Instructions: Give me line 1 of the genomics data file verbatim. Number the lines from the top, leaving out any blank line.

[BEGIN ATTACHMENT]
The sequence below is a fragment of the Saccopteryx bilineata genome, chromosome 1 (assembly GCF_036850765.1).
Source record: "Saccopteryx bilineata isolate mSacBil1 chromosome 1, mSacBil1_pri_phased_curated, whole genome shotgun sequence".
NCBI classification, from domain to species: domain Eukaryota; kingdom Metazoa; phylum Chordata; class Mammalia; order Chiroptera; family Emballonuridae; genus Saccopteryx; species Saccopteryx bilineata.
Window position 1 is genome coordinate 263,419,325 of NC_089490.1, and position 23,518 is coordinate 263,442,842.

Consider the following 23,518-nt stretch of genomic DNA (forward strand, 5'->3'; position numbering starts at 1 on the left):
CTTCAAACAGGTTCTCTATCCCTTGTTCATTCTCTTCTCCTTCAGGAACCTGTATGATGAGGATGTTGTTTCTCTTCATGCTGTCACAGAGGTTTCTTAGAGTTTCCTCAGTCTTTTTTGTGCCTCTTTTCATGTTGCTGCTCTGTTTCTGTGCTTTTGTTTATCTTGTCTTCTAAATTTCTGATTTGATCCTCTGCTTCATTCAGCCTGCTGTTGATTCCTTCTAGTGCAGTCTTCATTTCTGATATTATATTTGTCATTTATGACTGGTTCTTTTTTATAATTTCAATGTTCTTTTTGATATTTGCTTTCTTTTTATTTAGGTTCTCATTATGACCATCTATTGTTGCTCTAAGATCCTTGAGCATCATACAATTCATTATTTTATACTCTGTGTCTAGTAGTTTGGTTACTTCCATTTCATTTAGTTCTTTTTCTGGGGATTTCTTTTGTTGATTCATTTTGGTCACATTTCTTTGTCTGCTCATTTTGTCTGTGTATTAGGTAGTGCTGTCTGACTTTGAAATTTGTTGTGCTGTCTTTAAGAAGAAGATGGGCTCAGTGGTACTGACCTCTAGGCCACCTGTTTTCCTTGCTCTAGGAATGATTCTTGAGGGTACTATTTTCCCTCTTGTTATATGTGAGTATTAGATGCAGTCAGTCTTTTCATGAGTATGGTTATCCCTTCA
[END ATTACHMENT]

The sequence below is a fragment of the Saccopteryx bilineata genome, chromosome 1 (assembly GCF_036850765.1).